The search for Bigfoot is an adventurer’s dream, but the quest is truly different from the folklore. I’m told I’m the man Bigfooters love to hate. Sad, because I’ve restored the old image for the search, but I’ve also restored it back to the Pacific Northwest. I’ve removed the “Gentle Giant Gigantopithecus” and replaced it with a native American anthropoid. . . and something else. . .
Flight 19’s disappearance is the greatest in aviation. It is far more intriguing than even Amelia Earhart’s disappearance. But sadly its truth has been buried under the lore of the Triangle. I am particularly proud of They Flew into Oblivion. It removes Flight 19 from the aura of the Bermuda Triangle to reveal it did not even disappear there. It is this work that inspired a Resolution in Congress (passed 420-2) and later received an ovation in the Gold Room on Capitol Hill. The disappearance of the USS Cyclops is another cornerstone disappearance in the Bermuda Triangle, but the story is actually a deep and dark one, strewn with clues suggesting mutiny and murder. It may very well be that its disappearance, as I suggest in A Passage to Oblivion, is really the product of America’s Mutiny on the Bounty.
Jack the Ripper’s murder spree was far from that of a demented Jewish hairdresser or drugged-up English socialite. Nor was he an impulsive sexual killer. Folklore has made him a top-hatted gent. Modern PR has given him a profile based on nothing but formulaic and inaccurate recounting of his crime scenes. The clerkly little man with a soft voice and gauche deerstalker hat was very methodical and careful, and he had far more in mind than snatching uteri.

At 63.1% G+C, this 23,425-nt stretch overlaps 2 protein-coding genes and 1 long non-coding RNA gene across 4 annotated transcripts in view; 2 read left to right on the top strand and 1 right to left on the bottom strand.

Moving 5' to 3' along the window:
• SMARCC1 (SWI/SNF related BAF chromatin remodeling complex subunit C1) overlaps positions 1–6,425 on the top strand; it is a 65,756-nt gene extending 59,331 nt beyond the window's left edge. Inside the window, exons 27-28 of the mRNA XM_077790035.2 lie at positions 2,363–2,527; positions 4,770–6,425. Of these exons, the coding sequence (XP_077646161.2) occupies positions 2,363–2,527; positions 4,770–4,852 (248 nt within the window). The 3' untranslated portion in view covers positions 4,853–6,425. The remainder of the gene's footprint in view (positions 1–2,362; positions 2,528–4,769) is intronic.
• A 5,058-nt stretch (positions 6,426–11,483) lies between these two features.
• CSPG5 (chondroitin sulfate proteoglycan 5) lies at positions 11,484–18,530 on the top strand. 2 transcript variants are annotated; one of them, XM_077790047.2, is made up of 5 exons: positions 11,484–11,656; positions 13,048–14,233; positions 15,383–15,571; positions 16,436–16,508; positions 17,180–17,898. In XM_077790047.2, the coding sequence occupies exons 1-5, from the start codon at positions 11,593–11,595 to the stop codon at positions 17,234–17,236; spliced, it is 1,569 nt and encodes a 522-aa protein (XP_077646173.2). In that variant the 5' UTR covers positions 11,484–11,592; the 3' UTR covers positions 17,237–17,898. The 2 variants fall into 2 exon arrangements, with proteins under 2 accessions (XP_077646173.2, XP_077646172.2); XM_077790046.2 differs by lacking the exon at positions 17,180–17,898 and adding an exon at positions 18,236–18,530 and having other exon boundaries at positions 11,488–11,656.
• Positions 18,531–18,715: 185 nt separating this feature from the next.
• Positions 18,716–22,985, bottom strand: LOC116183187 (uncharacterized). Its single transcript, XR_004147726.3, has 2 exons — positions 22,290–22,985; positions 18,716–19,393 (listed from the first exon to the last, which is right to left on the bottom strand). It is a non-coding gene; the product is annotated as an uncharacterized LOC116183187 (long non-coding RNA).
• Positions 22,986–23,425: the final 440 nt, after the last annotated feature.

And like the rest of you, I am not impressed with the S&M of name brand. Stereotypes have been set in place from books written by “official experts” in an era when their facts could not be readily cross-checked as today. The internet has changed so much. We now live in a data gathering culture, in a culture where data is a fingertip away. Past “experts” quickly fall by the wayside. But the evidence and the facts remain. Investigative Method is everything. It does not take into account the PR of “who” people are.
The same standards that are prerequisite to enter university have become universal. Arguments must be based on their merits. Conclusions must be drawn from the evidence. Not from sound bites, factoids and PR.
The approach of logic is mandatory for these quite popular and (for some tabloid) topics. This I adhere to in my work. I don’t shout my own name and I’m not impressed with the reputations of others. I study and investigate a broad range of subjects, and I base my arguments on the evidence. It is this which has gotten me international recognition, television coverage, and what continues to bring surfers back to this site.
I’m often asked why I investigate mysteries. The answer is simple. Mystery is an invitation to learn. A mystery conceals something we don’t know. Therefore it represents something new to discover. With each brick of knowledge, we are closer to building entire edifices of science.